Scamming the spammers
Junk mail is becoming as much a pain for its senders as for its receivers.
Earlier this month the USA, the UK and Australia signed a ‘memorandum of understanding’ in which they agreed to share evidence to assist the fight against spam (1). When the key coalition protagonists in the Iraq conflict declare war on spam, you know that something must be up.
Spam, or junk mail, is one of the most interesting and apparently intractable problems facing regular internet users. In my case it has gone from being a mid-1990s novelty – junk mail was so rare I would keep it out of interest – to a daily turkey shoot, taking out almost 1,000 messages a week.
That these missives are so easy for people to identify and delete might hold a clue to the eventual demise of junk mail – with or without coalition action. Internet Service Providers (ISPs) have deployed increasingly sophisticated (and often overly blunt) junk-mail filters that work by scanning for key words (such as vicodin or Viagra) in emails arriving at their customers’ mailboxes. To get around them, senders have resorted to representing these words using other characters and punctuation as glyphs to create letter and word shapes that our smart eyes and brains can discern, but stupid junk mail filters can’t.
Another common trick is to include random words in the email subject or body. As Sandy Starr has noted on spiked, ‘the resulting email, even if it does manage to convince a machine that it is legit, will quite clearly be gibberish in the eyes of a human’ (2). Junk mails that don’t appear to be gibberish are often easy for us to identify as they tend to be over-formatted, typically centred, and employ that old favourite of crank letter writers: green text.
I have only once (at least knowingly) been convinced by a junk email, in this case a ‘phishing’ operation asking Ebay users to update their credit card details. I have an Ebay account that uses the address at which the email arrived, and my credit card had recently been re-issued with a new expiry date, so I was not surprised to receive such an email. I only cottoned on to the scam when I reached the field on the form asking me for my credit card PIN number – something we all know we are not supposed to share with anyone.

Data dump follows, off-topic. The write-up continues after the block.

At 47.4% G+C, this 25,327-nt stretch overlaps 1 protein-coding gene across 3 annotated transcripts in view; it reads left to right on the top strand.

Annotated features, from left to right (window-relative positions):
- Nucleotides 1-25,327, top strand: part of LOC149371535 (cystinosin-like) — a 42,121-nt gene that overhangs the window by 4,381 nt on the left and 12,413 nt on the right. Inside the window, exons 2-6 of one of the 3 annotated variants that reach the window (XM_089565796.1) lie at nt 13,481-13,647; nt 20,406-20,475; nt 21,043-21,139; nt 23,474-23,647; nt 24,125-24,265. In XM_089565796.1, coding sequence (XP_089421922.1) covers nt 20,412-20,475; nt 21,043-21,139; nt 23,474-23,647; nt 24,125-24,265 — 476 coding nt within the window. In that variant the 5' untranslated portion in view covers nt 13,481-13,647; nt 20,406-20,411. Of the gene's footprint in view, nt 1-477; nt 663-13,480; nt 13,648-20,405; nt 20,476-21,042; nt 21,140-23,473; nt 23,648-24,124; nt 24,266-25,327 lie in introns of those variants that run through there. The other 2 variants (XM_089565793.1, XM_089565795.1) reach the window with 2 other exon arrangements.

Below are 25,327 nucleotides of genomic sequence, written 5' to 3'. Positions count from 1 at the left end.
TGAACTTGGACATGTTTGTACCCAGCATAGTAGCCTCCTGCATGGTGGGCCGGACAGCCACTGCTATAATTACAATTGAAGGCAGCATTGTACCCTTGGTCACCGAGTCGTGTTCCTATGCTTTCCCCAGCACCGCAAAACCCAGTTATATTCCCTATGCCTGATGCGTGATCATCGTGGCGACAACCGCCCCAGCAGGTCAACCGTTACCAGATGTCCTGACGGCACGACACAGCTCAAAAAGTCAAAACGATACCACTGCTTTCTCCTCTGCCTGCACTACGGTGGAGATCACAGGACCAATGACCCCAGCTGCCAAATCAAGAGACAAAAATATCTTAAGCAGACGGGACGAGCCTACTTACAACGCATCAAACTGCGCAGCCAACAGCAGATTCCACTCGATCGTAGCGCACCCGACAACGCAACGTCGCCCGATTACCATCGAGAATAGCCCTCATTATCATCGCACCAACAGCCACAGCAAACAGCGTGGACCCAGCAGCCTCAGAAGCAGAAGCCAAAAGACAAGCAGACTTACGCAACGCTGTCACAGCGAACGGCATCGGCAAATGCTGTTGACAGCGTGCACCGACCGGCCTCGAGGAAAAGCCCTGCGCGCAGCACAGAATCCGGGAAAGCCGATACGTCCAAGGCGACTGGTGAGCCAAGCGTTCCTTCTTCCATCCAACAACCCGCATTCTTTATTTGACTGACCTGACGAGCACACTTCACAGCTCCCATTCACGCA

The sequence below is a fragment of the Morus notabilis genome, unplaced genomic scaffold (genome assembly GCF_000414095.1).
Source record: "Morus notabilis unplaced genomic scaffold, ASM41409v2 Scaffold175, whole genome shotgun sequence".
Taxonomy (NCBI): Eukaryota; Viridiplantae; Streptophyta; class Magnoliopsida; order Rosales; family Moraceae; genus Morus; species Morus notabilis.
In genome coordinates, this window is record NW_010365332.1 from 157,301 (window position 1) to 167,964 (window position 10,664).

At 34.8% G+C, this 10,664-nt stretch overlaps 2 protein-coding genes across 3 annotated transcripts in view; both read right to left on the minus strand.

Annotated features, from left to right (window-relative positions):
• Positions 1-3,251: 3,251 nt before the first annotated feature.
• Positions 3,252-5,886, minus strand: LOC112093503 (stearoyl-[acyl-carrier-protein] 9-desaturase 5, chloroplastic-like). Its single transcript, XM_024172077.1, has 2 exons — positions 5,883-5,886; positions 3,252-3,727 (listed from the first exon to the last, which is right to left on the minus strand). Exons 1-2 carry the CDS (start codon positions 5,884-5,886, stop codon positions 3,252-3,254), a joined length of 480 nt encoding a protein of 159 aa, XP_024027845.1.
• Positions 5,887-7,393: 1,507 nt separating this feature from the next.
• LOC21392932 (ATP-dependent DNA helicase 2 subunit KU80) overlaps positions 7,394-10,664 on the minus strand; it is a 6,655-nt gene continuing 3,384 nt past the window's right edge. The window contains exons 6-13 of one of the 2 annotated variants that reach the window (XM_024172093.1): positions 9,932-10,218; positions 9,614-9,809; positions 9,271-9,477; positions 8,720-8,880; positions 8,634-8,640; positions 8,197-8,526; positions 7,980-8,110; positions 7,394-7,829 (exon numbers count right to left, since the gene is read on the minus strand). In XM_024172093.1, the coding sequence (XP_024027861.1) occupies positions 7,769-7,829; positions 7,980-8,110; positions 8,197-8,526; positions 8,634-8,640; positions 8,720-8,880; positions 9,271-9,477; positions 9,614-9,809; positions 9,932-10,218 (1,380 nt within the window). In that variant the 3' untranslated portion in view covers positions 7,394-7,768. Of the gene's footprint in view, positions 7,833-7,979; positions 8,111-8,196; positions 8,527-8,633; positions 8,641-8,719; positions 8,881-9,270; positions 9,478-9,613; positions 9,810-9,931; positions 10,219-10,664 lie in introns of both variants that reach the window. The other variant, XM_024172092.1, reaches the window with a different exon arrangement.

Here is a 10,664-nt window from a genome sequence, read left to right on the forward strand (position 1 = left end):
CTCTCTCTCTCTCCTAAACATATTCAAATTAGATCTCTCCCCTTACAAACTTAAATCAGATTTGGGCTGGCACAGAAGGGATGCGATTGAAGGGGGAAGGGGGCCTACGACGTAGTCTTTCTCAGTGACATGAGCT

These ‘phishers’ almost got lucky. But the vast bulk of junk mail we receive has been so degraded as communication – in order to get around junk mail filters – that it no longer serves its purpose. If this is the case, why does the volume of junk mail continue to increase? As others have observed, it is effectively free to send any amount of (junk) email, so any success rate can be beneficial to the sender. The internet is bigger and less coherent than ever, and it is easier than ever to get online and create email accounts. But a junk mailer still needs to buy the email lists, bulk mail software, and invest in online scam sites in order to get in on the act.
My instinct is that in the junk mail industry the main people getting scammed are the junk mailers themselves. Uber-scammers are selling them junk mailing ‘kits’ – and laughing all the way to the bank. In reality, many email addresses sold to junk mailers are themselves junk, having been ‘harvested’ from invented email addresses (used by other junk mailers to disguise the source of their mails).
Much junk mail seems naive and poorly considered, and the people sending it don’t appear to know what they are doing. Some emails still have ‘Message subject’ in the subject line – probably left un-customised from the junk mail kit purchased by the sender. Other emails have no subject at all, and a meaningless sender name. Not the best introduction when you want to lead a recipient into a scam.
On one occasion I followed up a junk mail offering pharmaceutical products. I entered an invalid credit card number (0000 0000 0000 0000) with my correct postal address in order to find out which payment processing system was being used. To my surprise, a week later a package of weight loss drugs arrived from India. Sending goods without payment hardly seems a sensible strategy when you have lead someone part way into a scam. (Needless to say, I binned the package.)